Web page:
What is a home appraisal?
A home appraisal is one of the first steps in the closing process. It is an unbiased opinion of a home’s value. In the United States, the median home value is approximately $213,800.
Why is a home appraisal necessary?
Many mortgage lenders require a home appraisal before approving customers for a loan. This is because lenders want to make sure that the loan amount matches the home value since the home serves as collateral for the mortgage.
How does a home appraisal work?
During an appraisal, the appraiser comes and looks at various aspects of the house. A qualified appraiser should be certified, familiar with the area, and most importantly, impartial. Appraisals are based on comparable (or comparable homes), and property size. Appraisers compare the square footage of the property and other features of the home, such as the number of rooms, to other properties that are similar and have recently been sold. Generally, larger property size brings more value to the home.
On the exterior of the home, an appraiser looks at the materials used to build the home, and looks for any damages or defects from when the home was built. Items that the appraiser may look at are the foundation, paint, roof, windows, doors, garage, and the driveway. Additional items, if present, may also be looked at. These items include patios, decks, pools, and fencing.
On the interior of the home, an appraiser looks at the materials used, any construction defects, and any other damage to the interior. The appraiser will look at the plumbing, electrical wiring, heat and air conditioning, ventilators, water heater, any other mechanical equipment, carpet, tile, any signs of mold and mildew, any fixed kitchen appliances, and lighting units.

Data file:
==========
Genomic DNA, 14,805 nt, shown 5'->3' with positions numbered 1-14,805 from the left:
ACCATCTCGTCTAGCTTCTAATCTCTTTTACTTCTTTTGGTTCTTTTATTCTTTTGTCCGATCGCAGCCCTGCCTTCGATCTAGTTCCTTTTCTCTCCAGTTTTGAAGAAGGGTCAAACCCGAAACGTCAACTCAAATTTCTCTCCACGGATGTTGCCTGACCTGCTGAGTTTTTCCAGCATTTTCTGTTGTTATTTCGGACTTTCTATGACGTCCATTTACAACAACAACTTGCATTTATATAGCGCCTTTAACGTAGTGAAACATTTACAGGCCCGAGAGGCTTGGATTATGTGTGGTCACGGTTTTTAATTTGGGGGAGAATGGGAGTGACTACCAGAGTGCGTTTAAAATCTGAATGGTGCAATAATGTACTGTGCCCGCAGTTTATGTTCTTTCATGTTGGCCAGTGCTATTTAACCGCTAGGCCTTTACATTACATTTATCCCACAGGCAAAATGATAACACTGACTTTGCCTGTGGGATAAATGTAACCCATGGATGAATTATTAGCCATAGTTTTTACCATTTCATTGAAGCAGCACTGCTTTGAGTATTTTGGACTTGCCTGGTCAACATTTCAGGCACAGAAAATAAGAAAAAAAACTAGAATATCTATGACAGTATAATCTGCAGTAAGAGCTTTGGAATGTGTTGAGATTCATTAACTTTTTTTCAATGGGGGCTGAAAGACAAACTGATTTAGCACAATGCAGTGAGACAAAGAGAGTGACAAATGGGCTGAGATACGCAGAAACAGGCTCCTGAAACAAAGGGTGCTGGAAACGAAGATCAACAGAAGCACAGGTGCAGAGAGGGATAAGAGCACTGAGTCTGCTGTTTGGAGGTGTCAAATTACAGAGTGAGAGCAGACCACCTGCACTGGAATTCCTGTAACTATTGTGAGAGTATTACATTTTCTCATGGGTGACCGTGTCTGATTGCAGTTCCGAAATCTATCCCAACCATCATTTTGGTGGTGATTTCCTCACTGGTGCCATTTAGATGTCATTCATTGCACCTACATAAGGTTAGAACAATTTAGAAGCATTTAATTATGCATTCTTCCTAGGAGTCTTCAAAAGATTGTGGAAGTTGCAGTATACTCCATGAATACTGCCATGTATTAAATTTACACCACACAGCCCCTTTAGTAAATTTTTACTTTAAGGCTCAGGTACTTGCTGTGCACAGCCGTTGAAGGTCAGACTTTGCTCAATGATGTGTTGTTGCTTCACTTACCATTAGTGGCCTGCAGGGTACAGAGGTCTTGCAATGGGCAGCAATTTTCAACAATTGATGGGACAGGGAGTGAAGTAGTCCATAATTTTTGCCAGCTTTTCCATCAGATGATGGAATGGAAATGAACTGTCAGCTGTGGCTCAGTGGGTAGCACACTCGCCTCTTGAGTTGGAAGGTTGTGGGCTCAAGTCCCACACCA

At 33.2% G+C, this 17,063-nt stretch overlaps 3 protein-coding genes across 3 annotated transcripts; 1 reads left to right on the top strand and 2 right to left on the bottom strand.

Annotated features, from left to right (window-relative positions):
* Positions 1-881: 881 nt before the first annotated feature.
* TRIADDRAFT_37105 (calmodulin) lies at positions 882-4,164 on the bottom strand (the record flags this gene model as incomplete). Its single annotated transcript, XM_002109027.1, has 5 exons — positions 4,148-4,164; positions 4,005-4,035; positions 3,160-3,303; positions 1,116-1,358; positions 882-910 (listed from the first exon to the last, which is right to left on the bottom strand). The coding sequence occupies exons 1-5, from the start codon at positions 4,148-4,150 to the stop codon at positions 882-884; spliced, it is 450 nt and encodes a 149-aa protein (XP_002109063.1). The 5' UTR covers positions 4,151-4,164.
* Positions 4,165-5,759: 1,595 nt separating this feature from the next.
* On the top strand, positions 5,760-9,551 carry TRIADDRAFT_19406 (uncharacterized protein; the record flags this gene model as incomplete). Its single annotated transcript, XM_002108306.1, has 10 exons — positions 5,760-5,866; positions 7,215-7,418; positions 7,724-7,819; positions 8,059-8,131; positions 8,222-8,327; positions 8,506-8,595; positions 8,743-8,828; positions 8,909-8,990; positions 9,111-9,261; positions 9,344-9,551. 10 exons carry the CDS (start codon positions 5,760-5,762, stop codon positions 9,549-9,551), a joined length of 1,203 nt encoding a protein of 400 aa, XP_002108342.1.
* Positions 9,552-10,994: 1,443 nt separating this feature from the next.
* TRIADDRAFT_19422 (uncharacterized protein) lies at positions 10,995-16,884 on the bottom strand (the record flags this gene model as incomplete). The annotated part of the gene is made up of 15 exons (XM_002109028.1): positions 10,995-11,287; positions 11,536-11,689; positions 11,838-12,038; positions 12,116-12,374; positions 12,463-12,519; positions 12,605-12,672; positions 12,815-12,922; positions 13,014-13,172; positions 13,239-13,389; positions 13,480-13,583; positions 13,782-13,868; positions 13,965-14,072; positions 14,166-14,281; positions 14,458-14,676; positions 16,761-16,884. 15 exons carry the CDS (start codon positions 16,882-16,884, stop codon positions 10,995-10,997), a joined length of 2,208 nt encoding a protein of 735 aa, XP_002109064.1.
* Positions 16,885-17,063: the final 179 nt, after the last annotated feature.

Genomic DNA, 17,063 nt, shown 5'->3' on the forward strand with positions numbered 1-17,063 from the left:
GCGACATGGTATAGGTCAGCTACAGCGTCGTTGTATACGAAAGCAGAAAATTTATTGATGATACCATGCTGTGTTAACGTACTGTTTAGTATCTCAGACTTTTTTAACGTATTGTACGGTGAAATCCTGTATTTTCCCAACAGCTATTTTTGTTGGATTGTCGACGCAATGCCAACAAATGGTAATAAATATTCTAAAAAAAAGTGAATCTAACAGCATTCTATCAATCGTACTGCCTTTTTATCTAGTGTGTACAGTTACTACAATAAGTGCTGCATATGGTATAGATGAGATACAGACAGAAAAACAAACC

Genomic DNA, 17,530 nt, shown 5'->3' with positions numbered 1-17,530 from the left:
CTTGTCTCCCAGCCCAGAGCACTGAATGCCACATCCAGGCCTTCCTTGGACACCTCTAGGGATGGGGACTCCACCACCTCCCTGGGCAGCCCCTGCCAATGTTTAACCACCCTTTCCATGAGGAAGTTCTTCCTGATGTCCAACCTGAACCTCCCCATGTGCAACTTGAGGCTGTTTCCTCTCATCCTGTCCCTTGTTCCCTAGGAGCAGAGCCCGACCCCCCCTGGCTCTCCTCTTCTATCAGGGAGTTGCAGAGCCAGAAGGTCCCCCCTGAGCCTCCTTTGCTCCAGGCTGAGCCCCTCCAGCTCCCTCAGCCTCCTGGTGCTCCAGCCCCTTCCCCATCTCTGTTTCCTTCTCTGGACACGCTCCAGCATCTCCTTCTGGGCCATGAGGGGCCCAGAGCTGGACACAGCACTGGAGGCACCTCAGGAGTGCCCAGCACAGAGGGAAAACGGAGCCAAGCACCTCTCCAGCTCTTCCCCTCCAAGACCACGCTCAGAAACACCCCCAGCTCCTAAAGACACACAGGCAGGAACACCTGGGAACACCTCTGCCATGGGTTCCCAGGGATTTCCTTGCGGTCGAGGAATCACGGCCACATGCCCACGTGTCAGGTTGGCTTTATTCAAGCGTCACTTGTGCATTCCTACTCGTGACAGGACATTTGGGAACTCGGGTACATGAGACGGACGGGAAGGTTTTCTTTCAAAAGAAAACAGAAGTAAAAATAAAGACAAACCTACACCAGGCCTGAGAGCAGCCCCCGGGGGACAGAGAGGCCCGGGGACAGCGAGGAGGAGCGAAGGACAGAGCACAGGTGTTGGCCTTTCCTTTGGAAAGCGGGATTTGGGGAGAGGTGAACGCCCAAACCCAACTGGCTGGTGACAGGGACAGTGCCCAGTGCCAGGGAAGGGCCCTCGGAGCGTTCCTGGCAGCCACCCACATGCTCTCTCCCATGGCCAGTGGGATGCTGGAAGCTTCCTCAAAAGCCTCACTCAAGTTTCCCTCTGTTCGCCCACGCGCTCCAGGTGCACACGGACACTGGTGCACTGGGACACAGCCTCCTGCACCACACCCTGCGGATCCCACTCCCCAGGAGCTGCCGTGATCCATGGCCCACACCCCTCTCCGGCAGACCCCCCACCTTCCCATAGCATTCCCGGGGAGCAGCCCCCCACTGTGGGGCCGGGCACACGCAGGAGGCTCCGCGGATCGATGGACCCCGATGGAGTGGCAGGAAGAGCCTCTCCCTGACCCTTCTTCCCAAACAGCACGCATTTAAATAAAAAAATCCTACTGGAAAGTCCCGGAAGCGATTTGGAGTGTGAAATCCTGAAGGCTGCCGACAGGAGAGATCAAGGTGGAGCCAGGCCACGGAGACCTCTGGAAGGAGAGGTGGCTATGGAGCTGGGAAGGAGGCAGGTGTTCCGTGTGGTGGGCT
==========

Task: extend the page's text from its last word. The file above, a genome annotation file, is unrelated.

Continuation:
What should the appraiser’s report include?
The appraiser’s report should include a street map showing the appraised property and any comparable sales that were used, an exterior building sketch, an explanation of how square footage was calculated, photographs of the front, back, and street view of the home, exterior photos of each comparable property, market sales data, public tax and land records.
What happens if the appraised value is different than the contract price?
If the appraised value is lower than the contract price, you can withdraw your offer and have your deposit returned. If you want to go ahead with purchasing the home, there are multiple things that you can do, such as renegotiating the contract if the seller is willing, ask the seller to pay the difference between the appraised value and the contracted value, or pay the difference yourself.
If the appraised value ends up being higher than the contract price, congratulations! You officially have more equity in the property than you originally thought!